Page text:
Finance Minister Carole James is beginning to phase out Medical Services Plan premiums, which accounted for 17 per cent of B.C. health care spending in the past year. (Tom Fletcher/Black Press)

End is near for B.C. medical premiums

Break of $900 a year for average working couple, other taxes going up

The B.C. government takes its first step toward eliminating Medical Services Plan premiums on Jan. 1, slashing single adult rates by half and eliminating the need for new residents to register.

The NDP government is implementing an election campaign promise first made by the B.C. Liberals, who tinkered with Canada’s only user fee for medical services for years before announcing plans to phase it out last spring.

The Canadian Taxpayers’ Federation calculates that the reduction will save an average household with two adults $900 per year, and applauds the NDP government’s promise to eliminate MSP entirely within four years.

Kris Sims, B.C. director for the CTF, notes that the MSP break will soon be offset by tax increases, including the first increase in five years to B.C.’s carbon tax. That tax rises to $35 per tonne of carbon dioxide emissions as of April 1, translating to an increase from seven to 8.5 cents on a litre of gasoline and more than 10 cents per litre on diesel fuel.

Finance Minister Carole James announced in September that the NDP government is going beyond the 50-per-cent cut to MSP promised by both parties in the May 2017 election. She said the B.C. Liberal pledge to apply the rate cut only to those with household incomes below $120,000 is “unworkable,” and announced plans to scrap the income-tested application form.

Single adults with income above $26,000 and couples with two children earning more than $35,000 will still have to pay the reduced rate in 2018, on a sliding scale based on household income.

Phasing out MSP leaves a large hole in the province’s health care budget. The finance ministry estimated last year that income from medical premiums covers 17 per cent of health costs, by far the largest operating expenditure in the B.C. government, and James has yet to say how the revenue will be made up.

Eliminating MSP also means the phase-out of its administration and bill collection, which was contracted out to U.S.-based back-office specialist Maximus Corp. in 2005. Maximus took over existing administration staff represented by the B.C. Government Employees’ Union, and had to add more staff after B.C. assessed penalties on the contractor for slow service to the public.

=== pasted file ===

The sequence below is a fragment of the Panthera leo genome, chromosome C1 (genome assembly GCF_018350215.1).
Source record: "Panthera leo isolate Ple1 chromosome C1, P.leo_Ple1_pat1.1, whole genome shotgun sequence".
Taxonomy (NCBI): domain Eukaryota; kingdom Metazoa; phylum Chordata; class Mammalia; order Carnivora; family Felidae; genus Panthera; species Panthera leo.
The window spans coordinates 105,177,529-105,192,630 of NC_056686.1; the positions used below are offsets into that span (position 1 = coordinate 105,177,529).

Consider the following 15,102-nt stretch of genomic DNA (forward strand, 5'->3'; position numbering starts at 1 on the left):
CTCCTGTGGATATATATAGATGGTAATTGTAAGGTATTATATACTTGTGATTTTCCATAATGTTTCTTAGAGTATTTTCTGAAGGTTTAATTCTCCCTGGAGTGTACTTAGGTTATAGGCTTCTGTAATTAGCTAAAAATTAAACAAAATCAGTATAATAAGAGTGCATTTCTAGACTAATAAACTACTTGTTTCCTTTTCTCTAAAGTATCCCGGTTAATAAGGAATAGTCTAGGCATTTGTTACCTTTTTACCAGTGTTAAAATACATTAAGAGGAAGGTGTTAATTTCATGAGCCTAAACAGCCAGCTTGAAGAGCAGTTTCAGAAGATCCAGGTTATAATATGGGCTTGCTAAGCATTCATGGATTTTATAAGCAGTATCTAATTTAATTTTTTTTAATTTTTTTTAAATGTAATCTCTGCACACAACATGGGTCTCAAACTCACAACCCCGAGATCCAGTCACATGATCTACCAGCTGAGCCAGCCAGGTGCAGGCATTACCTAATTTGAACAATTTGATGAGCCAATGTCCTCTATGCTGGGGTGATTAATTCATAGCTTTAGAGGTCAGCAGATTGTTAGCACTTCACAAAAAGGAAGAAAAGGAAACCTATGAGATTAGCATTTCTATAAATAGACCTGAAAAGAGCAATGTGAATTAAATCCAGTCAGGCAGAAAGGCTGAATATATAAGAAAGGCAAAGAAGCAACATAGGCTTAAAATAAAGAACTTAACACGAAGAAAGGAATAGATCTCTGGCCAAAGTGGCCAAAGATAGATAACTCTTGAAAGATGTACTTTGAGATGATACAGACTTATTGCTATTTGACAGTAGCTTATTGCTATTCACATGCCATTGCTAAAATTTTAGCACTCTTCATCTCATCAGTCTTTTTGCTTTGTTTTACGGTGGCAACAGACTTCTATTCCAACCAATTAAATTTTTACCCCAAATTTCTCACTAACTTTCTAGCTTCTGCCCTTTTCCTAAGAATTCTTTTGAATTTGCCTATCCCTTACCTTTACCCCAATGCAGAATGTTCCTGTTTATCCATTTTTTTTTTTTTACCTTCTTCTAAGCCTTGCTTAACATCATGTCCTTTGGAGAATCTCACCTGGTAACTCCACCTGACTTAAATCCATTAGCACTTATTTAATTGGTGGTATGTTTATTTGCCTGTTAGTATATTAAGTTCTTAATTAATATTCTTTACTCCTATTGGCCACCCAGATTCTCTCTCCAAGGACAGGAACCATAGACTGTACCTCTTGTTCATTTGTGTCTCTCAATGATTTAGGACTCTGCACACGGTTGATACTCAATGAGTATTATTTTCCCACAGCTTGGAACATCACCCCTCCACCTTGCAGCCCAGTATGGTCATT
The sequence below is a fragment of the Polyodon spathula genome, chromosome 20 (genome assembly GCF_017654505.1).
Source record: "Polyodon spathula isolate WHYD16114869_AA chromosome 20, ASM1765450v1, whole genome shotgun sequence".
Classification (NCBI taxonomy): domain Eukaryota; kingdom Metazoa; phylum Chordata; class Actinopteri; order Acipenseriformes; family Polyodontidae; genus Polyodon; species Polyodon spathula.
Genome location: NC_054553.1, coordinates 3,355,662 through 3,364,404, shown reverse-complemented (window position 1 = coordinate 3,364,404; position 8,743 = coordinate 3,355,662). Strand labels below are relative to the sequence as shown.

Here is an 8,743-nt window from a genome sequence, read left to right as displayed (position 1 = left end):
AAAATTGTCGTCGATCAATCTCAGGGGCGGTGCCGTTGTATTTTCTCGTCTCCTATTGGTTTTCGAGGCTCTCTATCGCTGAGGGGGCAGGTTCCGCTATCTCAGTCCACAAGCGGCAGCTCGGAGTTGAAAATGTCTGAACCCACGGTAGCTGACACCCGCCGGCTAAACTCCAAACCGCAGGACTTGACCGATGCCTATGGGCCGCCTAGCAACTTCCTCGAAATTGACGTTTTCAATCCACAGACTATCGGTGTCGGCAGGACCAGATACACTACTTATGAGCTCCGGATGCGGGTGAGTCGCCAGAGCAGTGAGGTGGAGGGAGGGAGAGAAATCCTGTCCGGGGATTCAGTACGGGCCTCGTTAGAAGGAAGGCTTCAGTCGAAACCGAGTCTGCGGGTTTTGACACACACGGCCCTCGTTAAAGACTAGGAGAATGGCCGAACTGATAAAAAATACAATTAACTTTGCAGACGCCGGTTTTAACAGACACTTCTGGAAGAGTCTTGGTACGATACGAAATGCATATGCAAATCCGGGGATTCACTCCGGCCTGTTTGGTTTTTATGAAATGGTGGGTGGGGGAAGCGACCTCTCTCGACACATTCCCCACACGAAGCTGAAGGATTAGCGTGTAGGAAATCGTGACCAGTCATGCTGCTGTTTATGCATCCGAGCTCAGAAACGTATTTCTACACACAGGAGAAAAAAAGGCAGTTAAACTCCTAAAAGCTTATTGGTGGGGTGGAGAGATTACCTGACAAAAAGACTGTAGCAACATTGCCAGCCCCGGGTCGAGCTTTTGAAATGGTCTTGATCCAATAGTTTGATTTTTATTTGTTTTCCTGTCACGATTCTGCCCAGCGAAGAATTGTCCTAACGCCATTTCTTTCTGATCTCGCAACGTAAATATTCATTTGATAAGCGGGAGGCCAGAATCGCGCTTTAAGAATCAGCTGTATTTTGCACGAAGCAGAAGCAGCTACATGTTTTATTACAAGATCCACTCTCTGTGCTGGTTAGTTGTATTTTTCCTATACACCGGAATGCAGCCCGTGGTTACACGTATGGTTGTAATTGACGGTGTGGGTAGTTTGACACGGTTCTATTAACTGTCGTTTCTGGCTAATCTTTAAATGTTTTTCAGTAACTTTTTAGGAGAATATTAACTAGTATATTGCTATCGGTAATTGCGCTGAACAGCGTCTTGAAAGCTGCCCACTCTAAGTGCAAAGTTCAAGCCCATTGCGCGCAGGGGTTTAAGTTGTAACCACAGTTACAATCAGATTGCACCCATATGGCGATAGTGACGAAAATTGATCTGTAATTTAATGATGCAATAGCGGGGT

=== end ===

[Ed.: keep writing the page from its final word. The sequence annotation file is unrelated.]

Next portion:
The NDP has long opposed MSP as an unfair tax that has the same rate for people earning $45,000 and $450,000 a year. For government and large corporation employees, it is generally a payroll tax paid by their employers, while self-employed and small business workers have to pay it out of pocket.

Just Posted

Abra Brynne wins Kootenay-Columbia Green Party nomination

Brynne is one of three candidates who will challenge MP Wayne Stetski

Annual Columbia Basin Culture tour coming up Aug 10 and 11

There are locations across the region participating

MP warns of scam after catching Facebook Messenger imposter account

Wayne Stetski issues warning about an imposter messenger account that is using his profile photo

Grand Forks mulls in-kind options to support flood buyout residents

$6.6 million difference between pre and post-flood value for Grand Forks buyouts

Update: No sign of missing Salmo man

SAR leader reports no trace of Cory McKay was found by Thursday afternoon

VIDEO: Plant-based burgers may not be as healthy as they seem

Both the Impossible and Beyond Burger have more saturated fat than beef burgers

Survivor of near-drowning in B.C. lake viewing life through new eyes

“If I died that day, the baby wouldn’t know his dad,” said 31-year-old Mariano Santander-Melo.

‘Beyond the call’: Teen in police custody gets birthday surprise by B.C. Mountie

Unusual celebration started when Staff Sgt. Paul Vadik went to visit the teen in his Coquitlam cell

Thunderstorms forecast across B.C.

Environment Canada has issued a thunderstorm watch for B.C.’s central Interior

B.C. mom to go to Europe court in hopes of getting alleged abducted daughter back

Tasha Brown alleges her estranged wife abducted their daughter Kaydance Etchells in 2016

Driver who killed B.C. motorcyclist receives absolute discharge

Chase family speechless following decision by BC Review Board

Lower gas prices slow annual inflation rate to Bank of Canada’s 2% bull’s-eye

Prices showed strength in other areas — led by a 17.3 per cent increase in the cost of fresh vegetables

B.C. moves to preserve 54 of its biggest, oldest trees

Fir, cedar, spruce, pine, yew set aside from logging

Report of dead body in B.C. park actually headless sex doll

This discovery, made at Manning Park on July 10, led police to uncovering two other sex mannequins

Most Read